The Lion Sleeps Tonight

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"The Lion Sleeps Tonight"
The Lion Sleeps Tonight by The Tokens single cover.jpg
Single by The Tokens
from the album The Lion Sleeps Tonight
A-side"Tina"
Released17 November 1961
Genre
Length2:41
LabelRCA Victor
Songwriter(s)
Producer(s)Hugo & Luigi
Audio
The Lion Sleeps Tonight (Wimoweh) (Audio) on YouTube
Audio sample

"The Lion Sleeps Tonight" is a song originally written and recorded by Solomon Linda[1] under the title "Mbube" for the South African Gallo Record Company in 1939. Linda's original was written in Zulu, while the English version's lyrics were written by George David Weiss. The song was adapted and covered internationally by many pop and folk revival artists in the 1950s and 1960s, including Henri Salvador, the Weavers, Jimmy Dorsey, Yma Sumac, Miriam Makeba, and the Kingston Trio. In 1961, it became a number one hit in the United States as adapted in English with the best-known version by the doo-wop group the Tokens. It went on to earn millions in royalties from cover versions and film licensing. The pop group Tight Fit had a number one hit in the UK with the song in 1982.

History[edit]

"Mbube" (Zulu for "lion") was written in the 1920s by Solomon Linda,[2] a South African Zulu singer, who later worked for the Gallo Record Company in Johannesburg as a cleaner and record packer. He spent his weekends performing with the Evening Birds, a musical ensemble, and it was at Gallo Records, under the direction of producer Griffiths Motsieloa, that Linda and his fellow musicians recorded several songs, including "Mbube", which incorporated a call-response pattern common among many Sub-Saharan African ethnic groups, including the Zulu.

According to journalist Rian Malan:

"Mbube" wasn't the most remarkable tune, but there was something compelling about the underlying chant, a dense meshing of low male voices above which Solomon yodelled and howled for two exhilarating minutes, improvising occasionally. The third take was the best, achieving immortality when Solly took a deep breath, opened his mouth, and improvised the melody that the world now associates with these words:

In the jungle, the mighty jungle, the lion sleeps tonight.[1]

Issued by Gallo as a 78-rpm phonograph record in 1939,[3] and marketed to black audiences, "Mbube" became a hit and Linda a star throughout South Africa. By 1948, the song had sold over 100,000 copies in Africa and among black South African immigrants in Great Britain. Linda also lent its name to a style of African a cappella music that evolved into isicathamiya (also called mbube), popularized by Ladysmith Black Mambazo.[4]

In 1949, Alan Lomax, then working as folk music director for Decca Records, brought Solomon Linda's 78 recording to the attention of his friend Pete Seeger of the folk group The Weavers. In November 1951, after having performed the song for at least a year in their concerts, The Weavers recorded an adapted version with brass and string orchestra and chorus and released it as a 78 single titled "Wimoweh", a mishearing of the original song's chorus of "Uyimbube", Zulu: You are a lion. Their version contained the chanting chorus "Wimoweh" and Linda's improvised melodic line. The Weavers credited the song as "Traditional", with arrangement by "Paul Campbell", later found to be a pseudonym used by the Weavers in order to claim royalties.[5] It reached Billboard's top ten and became a staple of The Weavers' live repertoire, achieving further exposure on their best-selling The Weavers at Carnegie Hall LP album, recorded in 1955 and issued in 1957. The song was also covered extensively by other folk revival groups such as The Kingston Trio, and exotica singer Yma Sumac. However, Miriam Makeba, in 1960, recorded the same song as "Mbube", with the writing credit given to "J. Linda".[5]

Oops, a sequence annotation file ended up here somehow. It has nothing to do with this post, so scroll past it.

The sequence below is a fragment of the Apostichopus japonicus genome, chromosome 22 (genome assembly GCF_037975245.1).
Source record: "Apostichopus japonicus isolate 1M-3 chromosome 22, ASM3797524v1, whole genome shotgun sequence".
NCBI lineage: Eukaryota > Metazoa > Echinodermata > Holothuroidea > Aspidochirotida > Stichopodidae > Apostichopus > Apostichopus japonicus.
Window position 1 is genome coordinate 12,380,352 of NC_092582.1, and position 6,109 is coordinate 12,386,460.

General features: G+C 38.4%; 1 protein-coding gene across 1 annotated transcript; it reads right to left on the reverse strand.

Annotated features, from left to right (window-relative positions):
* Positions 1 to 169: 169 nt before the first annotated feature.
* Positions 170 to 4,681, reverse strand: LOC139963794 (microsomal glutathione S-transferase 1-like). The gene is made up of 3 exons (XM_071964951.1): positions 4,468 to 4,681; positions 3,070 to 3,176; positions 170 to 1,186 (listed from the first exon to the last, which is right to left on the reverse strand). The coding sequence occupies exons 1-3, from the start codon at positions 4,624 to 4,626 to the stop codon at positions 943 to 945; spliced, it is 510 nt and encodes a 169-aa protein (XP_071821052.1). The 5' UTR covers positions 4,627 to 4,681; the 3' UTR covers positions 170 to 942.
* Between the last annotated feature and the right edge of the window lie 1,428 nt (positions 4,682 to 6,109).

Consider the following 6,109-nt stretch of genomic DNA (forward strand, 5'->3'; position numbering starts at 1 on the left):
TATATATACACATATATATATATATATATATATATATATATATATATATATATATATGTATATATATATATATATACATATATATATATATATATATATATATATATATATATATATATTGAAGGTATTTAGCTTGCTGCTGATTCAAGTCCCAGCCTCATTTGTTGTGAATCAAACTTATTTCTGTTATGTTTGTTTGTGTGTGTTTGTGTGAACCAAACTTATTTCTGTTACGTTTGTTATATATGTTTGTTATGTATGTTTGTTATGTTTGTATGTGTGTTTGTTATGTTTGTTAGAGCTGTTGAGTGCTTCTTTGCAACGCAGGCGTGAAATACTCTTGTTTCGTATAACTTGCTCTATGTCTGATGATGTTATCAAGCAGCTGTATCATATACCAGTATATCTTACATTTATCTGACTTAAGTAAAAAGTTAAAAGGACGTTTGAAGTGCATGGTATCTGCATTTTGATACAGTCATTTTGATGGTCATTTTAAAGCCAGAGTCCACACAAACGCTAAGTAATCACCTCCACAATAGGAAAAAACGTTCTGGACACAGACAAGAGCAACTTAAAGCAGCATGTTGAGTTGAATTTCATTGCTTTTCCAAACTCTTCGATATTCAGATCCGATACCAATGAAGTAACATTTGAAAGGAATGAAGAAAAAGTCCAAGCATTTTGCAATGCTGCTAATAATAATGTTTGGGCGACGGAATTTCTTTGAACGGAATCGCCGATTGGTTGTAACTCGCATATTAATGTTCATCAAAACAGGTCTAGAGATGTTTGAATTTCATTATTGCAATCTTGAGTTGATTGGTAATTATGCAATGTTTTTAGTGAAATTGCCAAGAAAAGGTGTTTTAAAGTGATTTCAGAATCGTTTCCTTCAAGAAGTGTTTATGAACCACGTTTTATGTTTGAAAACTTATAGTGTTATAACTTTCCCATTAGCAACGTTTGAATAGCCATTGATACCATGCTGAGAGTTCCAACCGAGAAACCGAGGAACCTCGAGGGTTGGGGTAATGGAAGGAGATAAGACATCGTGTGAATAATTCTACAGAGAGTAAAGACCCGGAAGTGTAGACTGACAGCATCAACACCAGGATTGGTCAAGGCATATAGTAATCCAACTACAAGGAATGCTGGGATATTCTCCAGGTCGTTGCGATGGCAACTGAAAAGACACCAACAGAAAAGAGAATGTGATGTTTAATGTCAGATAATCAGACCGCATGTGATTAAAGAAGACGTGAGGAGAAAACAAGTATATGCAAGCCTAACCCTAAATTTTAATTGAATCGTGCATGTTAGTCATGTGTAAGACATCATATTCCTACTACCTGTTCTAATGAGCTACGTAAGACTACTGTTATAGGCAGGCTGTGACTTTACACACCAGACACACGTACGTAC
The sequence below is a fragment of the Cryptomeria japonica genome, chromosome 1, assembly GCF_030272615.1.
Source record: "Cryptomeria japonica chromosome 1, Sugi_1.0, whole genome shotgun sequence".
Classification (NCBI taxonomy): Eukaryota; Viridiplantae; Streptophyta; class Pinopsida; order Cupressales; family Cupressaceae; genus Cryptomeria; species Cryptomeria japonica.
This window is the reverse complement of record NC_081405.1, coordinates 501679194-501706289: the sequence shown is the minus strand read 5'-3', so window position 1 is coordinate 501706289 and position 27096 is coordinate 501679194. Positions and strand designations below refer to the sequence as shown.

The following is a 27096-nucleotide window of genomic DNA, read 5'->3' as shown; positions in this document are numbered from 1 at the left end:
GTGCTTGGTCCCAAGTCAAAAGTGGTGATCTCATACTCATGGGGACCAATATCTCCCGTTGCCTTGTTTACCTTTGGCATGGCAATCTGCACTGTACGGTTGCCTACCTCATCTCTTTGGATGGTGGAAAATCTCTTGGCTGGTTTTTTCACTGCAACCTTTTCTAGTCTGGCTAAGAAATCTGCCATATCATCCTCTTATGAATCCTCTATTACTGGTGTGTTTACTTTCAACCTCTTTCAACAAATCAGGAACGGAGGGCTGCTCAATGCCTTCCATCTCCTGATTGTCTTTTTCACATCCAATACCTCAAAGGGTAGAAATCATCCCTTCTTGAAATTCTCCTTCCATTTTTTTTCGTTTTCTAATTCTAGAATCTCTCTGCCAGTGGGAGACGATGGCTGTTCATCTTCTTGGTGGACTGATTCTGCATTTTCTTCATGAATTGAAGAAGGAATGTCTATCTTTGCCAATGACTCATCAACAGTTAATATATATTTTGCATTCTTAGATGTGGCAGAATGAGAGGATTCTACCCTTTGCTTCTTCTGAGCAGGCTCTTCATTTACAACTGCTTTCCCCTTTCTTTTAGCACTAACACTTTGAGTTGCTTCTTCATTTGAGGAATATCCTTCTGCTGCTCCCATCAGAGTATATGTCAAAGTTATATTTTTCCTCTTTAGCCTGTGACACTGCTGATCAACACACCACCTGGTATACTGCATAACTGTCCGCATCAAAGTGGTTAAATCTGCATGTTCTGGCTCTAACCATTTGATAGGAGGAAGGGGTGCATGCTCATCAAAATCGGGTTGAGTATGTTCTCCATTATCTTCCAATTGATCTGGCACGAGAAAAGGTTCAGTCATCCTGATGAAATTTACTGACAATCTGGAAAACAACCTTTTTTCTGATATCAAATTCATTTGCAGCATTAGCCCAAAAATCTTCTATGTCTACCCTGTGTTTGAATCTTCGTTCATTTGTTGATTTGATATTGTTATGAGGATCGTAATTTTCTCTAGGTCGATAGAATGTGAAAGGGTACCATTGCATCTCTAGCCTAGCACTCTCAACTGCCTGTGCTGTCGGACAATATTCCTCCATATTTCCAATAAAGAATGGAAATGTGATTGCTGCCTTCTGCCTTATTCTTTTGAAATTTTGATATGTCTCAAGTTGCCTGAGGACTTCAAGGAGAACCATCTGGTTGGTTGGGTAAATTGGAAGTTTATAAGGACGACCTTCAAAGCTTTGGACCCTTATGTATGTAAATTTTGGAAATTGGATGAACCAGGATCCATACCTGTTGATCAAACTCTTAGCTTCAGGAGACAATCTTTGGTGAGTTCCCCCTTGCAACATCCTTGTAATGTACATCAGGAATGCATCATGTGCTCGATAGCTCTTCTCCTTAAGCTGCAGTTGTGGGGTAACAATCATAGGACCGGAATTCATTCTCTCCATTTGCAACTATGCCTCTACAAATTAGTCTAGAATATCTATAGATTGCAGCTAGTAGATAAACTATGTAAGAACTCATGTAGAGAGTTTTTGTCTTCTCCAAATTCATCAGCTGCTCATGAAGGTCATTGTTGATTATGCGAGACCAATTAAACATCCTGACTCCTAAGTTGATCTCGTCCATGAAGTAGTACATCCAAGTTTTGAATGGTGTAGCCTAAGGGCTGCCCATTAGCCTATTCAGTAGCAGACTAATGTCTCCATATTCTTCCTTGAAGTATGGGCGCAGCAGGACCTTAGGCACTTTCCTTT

In 1961, two RCA Records producers, Hugo Peretti and Luigi Creatore, hired Juilliard-trained musician and lyricist George David Weiss to arrange a pop music cover of "Wimoweh" for the B-side of a 45-rpm single called "Tina", sung by doo-wop group The Tokens. Weiss wrote the English lines "In the jungle, the mighty jungle, The lion sleeps tonight ..." and "Hush, my darling, don't fear, my darling ..."

Weiss also brought in soprano Anita Darian to reprise Yma Sumac's version, before, during and after the soprano saxophone solo.[6] "The Lion Sleeps Tonight" was issued by RCA in 1961, and it rocketed to number one on the Billboard Hot 100. Weiss' Abilene Music Inc., was the publisher of this arrangement, and listed "Albert Stanton" (a pseudonym for Al Brackman, the business partner of Pete Seeger's music publisher, Howie Richmond) as one of the song's writers or arrangers.